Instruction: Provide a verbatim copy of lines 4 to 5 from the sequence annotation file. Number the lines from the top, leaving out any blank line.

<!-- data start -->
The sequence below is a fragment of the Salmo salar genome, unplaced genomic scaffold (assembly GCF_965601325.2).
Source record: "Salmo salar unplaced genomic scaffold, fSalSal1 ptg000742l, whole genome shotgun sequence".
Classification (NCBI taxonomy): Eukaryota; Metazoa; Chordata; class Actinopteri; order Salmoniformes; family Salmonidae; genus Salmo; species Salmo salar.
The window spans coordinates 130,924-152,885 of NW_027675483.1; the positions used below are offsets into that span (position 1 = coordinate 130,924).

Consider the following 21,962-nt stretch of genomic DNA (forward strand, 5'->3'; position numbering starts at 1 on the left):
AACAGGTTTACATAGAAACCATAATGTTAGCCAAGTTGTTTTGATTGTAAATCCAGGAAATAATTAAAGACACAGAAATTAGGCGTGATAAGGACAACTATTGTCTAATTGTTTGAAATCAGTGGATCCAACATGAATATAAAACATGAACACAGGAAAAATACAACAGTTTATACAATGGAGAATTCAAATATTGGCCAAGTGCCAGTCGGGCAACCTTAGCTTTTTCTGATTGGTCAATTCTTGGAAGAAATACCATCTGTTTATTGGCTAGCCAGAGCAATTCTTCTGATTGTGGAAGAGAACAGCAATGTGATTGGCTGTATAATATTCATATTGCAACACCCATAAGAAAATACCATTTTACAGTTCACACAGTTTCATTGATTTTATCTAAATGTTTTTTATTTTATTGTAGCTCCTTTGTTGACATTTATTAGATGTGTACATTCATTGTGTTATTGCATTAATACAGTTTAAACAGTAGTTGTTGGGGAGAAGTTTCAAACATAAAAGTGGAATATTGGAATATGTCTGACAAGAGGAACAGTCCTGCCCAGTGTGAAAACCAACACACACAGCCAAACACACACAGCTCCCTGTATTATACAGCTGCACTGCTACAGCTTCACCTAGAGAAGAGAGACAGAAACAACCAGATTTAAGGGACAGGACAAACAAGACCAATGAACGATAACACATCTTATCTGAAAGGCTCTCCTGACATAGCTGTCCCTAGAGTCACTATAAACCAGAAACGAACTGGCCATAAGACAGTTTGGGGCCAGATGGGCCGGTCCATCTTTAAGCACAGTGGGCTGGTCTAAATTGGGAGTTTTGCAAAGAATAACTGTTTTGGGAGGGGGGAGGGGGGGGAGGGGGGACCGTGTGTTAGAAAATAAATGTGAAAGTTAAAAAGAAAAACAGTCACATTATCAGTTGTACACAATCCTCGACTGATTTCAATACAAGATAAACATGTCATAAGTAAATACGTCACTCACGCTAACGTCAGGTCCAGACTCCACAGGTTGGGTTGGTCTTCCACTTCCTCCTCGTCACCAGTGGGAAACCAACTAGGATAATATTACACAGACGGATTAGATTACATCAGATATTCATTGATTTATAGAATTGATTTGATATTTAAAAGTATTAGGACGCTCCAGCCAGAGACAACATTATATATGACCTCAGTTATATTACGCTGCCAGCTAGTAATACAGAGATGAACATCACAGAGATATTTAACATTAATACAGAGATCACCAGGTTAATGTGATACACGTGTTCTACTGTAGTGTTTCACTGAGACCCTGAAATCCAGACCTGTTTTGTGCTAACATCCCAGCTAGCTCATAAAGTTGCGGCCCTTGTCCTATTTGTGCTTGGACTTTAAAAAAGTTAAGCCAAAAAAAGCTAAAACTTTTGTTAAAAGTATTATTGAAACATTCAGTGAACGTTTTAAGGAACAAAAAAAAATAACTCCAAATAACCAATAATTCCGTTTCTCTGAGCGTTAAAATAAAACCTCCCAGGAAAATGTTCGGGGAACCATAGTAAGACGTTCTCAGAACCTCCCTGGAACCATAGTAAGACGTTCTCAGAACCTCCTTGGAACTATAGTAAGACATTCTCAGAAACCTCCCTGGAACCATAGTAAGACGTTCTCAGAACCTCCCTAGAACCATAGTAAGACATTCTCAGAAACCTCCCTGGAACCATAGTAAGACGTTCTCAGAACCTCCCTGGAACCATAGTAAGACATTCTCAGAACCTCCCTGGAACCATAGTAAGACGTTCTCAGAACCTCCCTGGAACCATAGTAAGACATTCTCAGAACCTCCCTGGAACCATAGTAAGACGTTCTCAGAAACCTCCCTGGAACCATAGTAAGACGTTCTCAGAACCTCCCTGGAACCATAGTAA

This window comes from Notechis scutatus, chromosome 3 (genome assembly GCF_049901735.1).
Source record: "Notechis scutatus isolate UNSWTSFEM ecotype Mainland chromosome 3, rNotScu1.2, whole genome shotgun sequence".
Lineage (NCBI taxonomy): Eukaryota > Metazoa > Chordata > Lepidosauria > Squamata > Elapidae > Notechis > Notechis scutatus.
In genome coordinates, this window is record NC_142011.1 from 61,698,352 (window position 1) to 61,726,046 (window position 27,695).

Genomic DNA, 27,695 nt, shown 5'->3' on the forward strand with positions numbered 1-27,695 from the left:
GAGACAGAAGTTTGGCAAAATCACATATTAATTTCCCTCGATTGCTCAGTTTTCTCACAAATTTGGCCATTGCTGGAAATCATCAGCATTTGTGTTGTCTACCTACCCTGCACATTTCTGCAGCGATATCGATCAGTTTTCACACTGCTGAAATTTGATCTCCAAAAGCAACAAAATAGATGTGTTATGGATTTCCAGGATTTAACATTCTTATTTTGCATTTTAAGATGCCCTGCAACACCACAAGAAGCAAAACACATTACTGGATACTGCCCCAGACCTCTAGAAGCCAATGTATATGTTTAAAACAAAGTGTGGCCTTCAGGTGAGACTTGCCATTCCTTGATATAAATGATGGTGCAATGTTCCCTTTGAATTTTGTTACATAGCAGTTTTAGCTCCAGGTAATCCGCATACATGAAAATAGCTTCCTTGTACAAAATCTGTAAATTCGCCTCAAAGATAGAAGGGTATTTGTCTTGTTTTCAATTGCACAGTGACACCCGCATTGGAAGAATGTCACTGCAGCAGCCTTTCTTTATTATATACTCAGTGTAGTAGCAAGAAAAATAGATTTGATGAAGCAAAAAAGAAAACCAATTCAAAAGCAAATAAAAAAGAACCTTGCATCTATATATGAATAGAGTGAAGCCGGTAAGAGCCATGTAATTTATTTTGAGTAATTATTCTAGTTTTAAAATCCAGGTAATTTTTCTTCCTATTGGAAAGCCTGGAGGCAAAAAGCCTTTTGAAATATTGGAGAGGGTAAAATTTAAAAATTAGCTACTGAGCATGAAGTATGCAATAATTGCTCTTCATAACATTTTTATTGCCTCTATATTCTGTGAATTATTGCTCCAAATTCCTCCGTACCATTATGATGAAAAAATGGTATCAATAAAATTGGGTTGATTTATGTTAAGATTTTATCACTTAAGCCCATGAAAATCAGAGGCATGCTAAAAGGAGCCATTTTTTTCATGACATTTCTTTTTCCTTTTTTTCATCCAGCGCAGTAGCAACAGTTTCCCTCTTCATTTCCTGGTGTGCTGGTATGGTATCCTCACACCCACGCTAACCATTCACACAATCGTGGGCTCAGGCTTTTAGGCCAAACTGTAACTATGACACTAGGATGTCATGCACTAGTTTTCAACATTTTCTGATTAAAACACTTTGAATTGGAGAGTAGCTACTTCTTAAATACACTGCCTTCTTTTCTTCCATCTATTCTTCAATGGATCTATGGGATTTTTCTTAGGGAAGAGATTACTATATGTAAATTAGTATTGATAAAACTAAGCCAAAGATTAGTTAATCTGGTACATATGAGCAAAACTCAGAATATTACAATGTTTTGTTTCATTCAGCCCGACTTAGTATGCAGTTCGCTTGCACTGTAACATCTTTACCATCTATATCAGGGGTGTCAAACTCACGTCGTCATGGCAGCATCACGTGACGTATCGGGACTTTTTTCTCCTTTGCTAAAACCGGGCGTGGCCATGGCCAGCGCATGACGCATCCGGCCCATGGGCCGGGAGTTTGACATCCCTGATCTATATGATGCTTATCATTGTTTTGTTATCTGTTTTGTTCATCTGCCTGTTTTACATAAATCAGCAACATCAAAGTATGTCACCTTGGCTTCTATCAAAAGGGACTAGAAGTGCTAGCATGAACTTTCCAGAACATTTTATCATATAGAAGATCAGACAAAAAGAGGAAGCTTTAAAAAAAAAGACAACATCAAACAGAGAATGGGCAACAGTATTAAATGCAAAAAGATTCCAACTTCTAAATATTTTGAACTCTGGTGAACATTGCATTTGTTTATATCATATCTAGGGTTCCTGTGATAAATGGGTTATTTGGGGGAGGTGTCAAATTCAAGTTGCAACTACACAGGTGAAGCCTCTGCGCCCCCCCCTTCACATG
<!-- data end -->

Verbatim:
The window spans coordinates 130,924-152,885 of NW_027675483.1; the positions used below are offsets into that span (position 1 = coordinate 130,924).

Consider the following 21,962-nt stretch of genomic DNA (forward strand, 5'->3'; position numbering starts at 1 on the left):